Justin DiFebbo – Skin and Bones
It’s good to know there’s still a place in the hearts and minds of music fans for the sort of songs Justin DiFebbo writes. We hear it our entire lives that pop music is disposable, it’s a meaningless trash art, and it’s incapable of making substantive musical statements. All of that is true if you want it to be. You can pander. You can write to the lowest common denominator and rehash formulas without rhyme or reason chasing after the bucks. Pop music, rock, any genre, has always been capable of much more. It’s about your talent and what you will settle for. Justin DiFebbo’s debut Turn Out the Light, Turn on the Stereo established him as a major new performing and songwriting talent capable of breaking out nationally, if not globally. His second album Skin and Bones is a ten song set that cements him as an artist who will not settle. This collection is a winner.
It starts off with “Adrift”, a hazy psychedelic almost-anthem that sticks to its groove with only occasional rises in musical intensity. Based on that description alone, some might doubt its value. It works. The melodies are strong enough to carry the listener and its aimlessness is turned to virtue by the compressed duration, theme, and stirring DiFebbo vocal. “Air You Breathe” has a stronger musical foundation and shape, but many of the same sonic principles working in the first track stay consistent here. “Do What You Like” goes in a much poppier direction that the album’s opening, but it takes a singularly quirky approach to melody and spreads out interesting post-production effects throughout the song. The album’s title song is much more conventional and audibly influenced. While the band might be channeling a modern day version of Pink Floyd, DiFebbo’s lyrics are far better than anything Waters or Barrett offered up thanks to his surprising penchant for clear storytelling and surprising poetic flourishes.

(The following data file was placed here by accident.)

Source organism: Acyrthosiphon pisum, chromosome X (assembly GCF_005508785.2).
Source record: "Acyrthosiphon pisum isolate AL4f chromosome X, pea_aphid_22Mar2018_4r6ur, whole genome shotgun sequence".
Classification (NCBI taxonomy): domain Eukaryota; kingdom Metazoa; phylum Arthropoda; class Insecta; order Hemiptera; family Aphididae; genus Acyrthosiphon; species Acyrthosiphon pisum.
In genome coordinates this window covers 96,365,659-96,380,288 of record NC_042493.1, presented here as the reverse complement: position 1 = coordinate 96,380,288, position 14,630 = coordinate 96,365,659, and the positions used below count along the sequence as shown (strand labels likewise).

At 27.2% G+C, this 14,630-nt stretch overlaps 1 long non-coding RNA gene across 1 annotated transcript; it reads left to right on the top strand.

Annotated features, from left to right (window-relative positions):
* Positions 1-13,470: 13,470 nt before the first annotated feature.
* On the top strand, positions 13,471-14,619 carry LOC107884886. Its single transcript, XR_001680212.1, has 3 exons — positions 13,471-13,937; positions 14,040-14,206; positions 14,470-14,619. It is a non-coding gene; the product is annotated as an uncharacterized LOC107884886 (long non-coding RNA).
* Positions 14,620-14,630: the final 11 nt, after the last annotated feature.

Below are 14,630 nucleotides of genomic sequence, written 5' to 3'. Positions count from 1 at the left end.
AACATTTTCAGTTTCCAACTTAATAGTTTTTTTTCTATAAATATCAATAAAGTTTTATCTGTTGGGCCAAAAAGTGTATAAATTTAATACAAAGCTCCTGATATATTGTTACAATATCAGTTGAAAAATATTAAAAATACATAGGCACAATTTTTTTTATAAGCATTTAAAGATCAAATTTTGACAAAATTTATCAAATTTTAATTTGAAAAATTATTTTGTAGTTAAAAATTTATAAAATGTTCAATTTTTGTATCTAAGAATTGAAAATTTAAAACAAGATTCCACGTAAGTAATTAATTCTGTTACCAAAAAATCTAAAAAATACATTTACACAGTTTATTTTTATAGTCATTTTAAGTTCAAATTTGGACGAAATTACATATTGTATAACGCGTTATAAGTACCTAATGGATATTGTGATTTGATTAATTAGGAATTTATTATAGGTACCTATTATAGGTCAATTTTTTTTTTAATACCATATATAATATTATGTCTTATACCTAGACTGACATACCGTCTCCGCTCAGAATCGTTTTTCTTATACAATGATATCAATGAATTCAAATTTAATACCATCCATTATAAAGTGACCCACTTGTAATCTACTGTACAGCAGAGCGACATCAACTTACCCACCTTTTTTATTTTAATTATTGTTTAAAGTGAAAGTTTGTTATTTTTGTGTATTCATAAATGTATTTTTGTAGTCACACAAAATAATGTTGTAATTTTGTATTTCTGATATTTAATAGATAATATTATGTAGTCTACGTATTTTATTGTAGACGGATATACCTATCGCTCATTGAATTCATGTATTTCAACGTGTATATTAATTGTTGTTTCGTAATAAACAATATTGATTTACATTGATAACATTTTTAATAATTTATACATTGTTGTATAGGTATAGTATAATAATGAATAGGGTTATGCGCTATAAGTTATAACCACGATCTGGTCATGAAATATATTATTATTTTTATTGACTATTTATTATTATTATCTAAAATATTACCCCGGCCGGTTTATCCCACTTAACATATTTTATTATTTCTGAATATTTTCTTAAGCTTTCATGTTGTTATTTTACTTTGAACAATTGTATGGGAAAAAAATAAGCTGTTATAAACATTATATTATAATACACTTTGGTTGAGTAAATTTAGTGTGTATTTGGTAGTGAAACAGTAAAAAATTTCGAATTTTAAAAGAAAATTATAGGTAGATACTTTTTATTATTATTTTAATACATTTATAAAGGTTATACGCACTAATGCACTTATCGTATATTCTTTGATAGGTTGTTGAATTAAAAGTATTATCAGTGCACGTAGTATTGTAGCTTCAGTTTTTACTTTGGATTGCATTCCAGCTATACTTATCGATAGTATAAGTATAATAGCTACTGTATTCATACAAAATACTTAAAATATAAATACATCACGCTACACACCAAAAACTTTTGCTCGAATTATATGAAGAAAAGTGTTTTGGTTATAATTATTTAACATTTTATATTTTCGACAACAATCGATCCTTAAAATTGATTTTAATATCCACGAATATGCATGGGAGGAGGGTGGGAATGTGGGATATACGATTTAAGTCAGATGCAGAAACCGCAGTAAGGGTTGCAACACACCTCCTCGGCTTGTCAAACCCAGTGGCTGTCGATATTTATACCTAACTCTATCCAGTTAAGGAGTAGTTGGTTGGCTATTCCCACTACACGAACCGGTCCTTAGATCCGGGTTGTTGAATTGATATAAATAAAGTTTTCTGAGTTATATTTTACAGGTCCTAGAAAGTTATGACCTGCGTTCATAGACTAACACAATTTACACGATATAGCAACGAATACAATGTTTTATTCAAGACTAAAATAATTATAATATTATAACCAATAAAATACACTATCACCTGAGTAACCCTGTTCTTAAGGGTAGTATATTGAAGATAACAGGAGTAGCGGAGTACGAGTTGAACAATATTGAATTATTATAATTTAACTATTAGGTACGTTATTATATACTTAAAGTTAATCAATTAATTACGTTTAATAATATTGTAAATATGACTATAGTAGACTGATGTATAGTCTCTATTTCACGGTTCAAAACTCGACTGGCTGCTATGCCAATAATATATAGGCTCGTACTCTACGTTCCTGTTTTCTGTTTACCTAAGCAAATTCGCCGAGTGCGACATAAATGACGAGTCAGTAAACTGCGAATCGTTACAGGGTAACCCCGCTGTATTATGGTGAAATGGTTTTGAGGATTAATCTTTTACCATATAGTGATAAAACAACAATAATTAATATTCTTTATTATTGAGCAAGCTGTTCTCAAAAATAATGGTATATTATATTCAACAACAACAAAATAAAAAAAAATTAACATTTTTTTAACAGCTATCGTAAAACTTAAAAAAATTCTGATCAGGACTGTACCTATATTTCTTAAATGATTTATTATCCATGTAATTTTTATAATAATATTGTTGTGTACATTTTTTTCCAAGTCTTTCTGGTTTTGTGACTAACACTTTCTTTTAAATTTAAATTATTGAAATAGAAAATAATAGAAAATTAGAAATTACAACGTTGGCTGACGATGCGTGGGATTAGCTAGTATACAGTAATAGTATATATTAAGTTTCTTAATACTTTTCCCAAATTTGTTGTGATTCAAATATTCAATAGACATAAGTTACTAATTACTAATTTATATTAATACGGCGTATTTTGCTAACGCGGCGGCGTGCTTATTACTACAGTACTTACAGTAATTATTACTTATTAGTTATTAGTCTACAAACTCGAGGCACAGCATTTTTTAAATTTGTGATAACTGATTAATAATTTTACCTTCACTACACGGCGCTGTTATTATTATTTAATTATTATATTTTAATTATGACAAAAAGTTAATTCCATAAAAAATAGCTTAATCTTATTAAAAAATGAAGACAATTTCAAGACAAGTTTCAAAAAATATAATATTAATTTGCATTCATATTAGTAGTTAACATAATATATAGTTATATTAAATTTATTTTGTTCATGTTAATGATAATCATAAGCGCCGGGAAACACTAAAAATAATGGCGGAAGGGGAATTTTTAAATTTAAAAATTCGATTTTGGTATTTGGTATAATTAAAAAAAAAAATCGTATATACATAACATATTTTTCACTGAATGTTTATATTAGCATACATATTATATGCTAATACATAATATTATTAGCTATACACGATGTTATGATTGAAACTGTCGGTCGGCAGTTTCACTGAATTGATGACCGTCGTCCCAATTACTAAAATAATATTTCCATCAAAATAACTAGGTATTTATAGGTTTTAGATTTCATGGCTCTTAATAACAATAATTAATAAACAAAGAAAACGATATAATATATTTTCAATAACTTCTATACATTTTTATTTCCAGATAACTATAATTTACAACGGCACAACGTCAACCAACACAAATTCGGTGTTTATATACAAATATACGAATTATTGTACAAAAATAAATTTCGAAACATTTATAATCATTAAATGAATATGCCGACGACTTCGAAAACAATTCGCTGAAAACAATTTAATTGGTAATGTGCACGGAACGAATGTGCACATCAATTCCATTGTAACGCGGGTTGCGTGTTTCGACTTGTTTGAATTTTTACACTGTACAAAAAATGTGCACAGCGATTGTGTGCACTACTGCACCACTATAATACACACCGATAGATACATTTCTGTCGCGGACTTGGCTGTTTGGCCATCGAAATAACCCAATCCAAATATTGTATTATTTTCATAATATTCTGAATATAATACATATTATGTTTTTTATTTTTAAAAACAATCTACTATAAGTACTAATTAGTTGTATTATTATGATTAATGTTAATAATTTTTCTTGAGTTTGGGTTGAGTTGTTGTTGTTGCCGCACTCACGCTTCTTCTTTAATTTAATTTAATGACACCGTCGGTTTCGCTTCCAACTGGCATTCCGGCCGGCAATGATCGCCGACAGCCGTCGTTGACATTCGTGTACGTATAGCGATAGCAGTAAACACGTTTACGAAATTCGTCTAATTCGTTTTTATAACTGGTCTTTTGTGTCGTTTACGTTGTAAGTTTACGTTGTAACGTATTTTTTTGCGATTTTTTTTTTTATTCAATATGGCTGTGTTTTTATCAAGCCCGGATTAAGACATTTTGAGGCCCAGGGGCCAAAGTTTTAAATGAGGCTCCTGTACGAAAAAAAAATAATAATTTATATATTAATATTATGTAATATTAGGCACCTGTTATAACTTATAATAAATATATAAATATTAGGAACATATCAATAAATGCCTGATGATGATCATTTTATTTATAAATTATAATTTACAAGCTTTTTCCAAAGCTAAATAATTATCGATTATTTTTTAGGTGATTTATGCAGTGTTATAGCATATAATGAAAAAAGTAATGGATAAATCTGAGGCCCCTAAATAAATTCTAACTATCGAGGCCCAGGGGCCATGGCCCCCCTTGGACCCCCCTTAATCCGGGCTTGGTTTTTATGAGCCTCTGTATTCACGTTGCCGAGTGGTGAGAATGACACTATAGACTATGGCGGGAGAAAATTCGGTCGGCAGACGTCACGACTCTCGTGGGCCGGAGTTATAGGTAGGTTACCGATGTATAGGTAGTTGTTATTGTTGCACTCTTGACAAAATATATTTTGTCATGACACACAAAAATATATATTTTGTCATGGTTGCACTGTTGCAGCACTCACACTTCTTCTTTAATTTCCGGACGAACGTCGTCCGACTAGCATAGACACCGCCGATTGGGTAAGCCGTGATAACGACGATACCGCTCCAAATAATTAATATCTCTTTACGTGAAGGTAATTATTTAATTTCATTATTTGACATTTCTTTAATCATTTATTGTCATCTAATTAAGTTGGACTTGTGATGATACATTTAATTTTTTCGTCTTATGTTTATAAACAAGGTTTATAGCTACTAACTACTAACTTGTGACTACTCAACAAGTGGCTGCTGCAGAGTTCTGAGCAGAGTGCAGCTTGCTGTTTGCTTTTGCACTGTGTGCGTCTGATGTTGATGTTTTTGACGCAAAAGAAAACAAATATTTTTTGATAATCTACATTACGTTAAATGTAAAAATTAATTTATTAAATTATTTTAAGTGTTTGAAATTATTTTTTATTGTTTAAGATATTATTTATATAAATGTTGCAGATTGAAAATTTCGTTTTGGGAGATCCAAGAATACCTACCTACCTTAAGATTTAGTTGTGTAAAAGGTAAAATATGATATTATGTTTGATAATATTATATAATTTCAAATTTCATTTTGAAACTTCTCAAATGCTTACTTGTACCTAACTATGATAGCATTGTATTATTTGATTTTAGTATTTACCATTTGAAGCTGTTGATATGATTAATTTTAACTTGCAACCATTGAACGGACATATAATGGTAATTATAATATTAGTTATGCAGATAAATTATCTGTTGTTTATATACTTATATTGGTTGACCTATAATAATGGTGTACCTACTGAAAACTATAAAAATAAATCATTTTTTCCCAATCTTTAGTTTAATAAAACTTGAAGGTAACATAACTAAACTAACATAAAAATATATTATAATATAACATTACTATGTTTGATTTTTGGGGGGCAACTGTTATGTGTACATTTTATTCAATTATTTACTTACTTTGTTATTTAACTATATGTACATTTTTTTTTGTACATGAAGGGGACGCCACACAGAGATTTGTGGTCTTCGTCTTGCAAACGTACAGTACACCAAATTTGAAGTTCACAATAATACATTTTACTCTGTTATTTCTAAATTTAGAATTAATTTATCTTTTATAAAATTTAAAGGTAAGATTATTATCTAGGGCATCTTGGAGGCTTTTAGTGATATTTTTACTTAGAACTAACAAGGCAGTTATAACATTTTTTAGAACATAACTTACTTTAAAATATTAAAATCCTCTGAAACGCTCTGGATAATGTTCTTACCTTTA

The album’s second half is a little more chaotic than its first. DiFebbo tosses his hat in the rock and roll ring on “To My Love”, but rather than serve up the expected riff rocker, DiFebbo gives listeners something closer to an edgy New Wave rock track with heavier distortion and more physicality. The instruments are recorded in such a way that they seem to reach out from the speakers and grab you. “Blue Melody” has some of the same dissonant edge, but like elsewhere on the album, it never takes full control and instead gives the song a darker shade. DiFebbo turns in another surprisingly complex lyric and handles its delivery with smooth, confident skill. “Too Much” is infused with a tremendous swirl of emotions and rates high as one of the album’s cleverest bits of songwriting. The bittersweet turns are matched by slightly mournful, understated accompaniment.
Justin DiFebbo is a man out of time. There’s still a place in the world for these sorts of songs, but they are so foreign to what passes for mainstream smashes today that you can’t help but humorously wonder where his time machine is parked. All jokes aside, this is an album of rare musical courage and creativity.
9 out of 10 stars.